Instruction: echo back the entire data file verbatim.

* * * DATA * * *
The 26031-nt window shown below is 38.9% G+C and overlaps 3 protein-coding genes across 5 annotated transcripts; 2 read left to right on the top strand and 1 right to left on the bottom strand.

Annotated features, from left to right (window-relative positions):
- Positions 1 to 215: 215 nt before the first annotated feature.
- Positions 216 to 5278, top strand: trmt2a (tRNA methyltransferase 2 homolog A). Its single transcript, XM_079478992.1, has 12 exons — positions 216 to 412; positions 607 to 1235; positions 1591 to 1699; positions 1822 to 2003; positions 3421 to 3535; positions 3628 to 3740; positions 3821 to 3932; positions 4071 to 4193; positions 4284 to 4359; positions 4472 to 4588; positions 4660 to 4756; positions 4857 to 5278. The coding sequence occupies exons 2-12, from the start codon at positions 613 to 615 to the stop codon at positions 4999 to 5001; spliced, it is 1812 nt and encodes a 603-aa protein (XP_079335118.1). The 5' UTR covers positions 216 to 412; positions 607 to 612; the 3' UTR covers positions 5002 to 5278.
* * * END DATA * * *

The 26031-nt window shown below is 38.9% G+C and overlaps 3 protein-coding genes across 5 annotated transcripts; 2 read left to right on the top strand and 1 right to left on the bottom strand.

Annotated features, from left to right (window-relative positions):
- Positions 1 to 215: 215 nt before the first annotated feature.
- Positions 216 to 5278, top strand: trmt2a (tRNA methyltransferase 2 homolog A). Its single transcript, XM_079478992.1, has 12 exons — positions 216 to 412; positions 607 to 1235; positions 1591 to 1699; positions 1822 to 2003; positions 3421 to 3535; positions 3628 to 3740; positions 3821 to 3932; positions 4071 to 4193; positions 4284 to 4359; positions 4472 to 4588; positions 4660 to 4756; positions 4857 to 5278. The coding sequence occupies exons 2-12, from the start codon at positions 613 to 615 to the stop codon at positions 4999 to 5001; spliced, it is 1812 nt and encodes a 603-aa protein (XP_079335118.1). The 5' UTR covers positions 216 to 412; positions 607 to 612; the 3' UTR covers positions 5002 to 5278.